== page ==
Botanists have found out that Venus Fly Traps can count. As if wary of false alarms from wind, falling leaves, etc., the clever rascals seem to never snap shut after one touch. On the second touch, the size of the prey is analyzed by how many “hairs” on the Trap are touched simultaneously. The number of hairs triggered tells the plant whether the quarry is too large to digest and how much digestive juice to ooze into the absorption chambers if the victim is deemed edible. Research indicates that other carnivorous plants such as Pitcher Plants and Sundews do not have the ability to count touches.
No matter how badly your favorite major league baseball team is doing, I assure you that it will fare better than the 1916 Philadelphia Athletics (now in Oakland). The 1916 team finished 40 games behind. I mean 40 games behind the next worse team. Their nickname unofficially became the Philadelphia Pathetics. The Athletics had earlier turned down a chance to offer a contract to a young player named George Herman Ruth. Ruth proved to be a player with potential.
Studies related to sleep and lighting have revealed that workers sleep significantly better whenever fluorescent lighting is replaced by lights that emit shades of blue during the daytime and are then exposed to longer light wavelengths at night.
Here is another “fact” that has proven to be bogus: Sharks never get cancer. Yes they do. Scientists have known this information since 1908 when a malignant tumor was found in a blue shark.
In America a small-farming trend is booming in many large cities. The plots are on rooftops where people have to haul dirt and other essentials to roofs, apartments, etc. Individual parcels often cover no more than 20 square feet. From these diminutive lots, fresh vegetables are harvested several months of the year. Some enterprising “farmers” even manage to raise poultry in available spaces.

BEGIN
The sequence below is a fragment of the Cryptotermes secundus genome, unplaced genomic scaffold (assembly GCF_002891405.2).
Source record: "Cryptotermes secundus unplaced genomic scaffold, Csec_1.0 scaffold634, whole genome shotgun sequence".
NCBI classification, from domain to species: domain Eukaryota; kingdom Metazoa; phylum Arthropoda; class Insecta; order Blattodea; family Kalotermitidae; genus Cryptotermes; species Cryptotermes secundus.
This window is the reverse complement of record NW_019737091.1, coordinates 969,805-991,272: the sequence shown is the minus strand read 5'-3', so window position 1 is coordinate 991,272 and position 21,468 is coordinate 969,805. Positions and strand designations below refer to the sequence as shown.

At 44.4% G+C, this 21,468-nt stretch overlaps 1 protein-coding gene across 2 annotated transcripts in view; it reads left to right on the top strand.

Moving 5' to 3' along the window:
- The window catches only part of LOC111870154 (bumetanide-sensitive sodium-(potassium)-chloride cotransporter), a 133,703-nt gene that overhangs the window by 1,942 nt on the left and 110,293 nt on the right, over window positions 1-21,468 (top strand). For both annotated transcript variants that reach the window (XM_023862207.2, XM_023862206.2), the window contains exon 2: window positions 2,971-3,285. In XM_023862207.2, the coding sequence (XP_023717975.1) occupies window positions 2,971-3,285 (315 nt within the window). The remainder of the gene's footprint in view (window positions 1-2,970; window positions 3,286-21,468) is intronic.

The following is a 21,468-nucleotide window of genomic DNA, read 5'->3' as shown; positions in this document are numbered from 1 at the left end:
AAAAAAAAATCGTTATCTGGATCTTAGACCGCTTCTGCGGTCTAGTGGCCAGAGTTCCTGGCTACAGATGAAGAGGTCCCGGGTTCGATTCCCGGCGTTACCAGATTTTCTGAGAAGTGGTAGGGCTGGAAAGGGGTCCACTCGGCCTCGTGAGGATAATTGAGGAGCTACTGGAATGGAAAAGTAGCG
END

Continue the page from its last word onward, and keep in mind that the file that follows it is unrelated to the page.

Scientists and engineers are planning the construction of a desalinization plant off the coast of California by employing some old concepts on an enormous scale. Dubbed the “Monterey Bay Regional Water Project,” sea water is to be removed from as much as two miles deep and piped to the plant. More than 55,000 homes should be supplied with potable water. The water taken from the submarine trench would be used to cool the plant before being processed and the resulting calcium wastes would be recycled to make limestone building materials. Proposals are that the plant will be operational by 2018. Well, do not be intimidated by the math skills of any Venus Plants – and have a great week.
James White is a retired mathematics teacher who enjoys sharing fascinating trivia. He can be reached at firstname.lastname@example.org.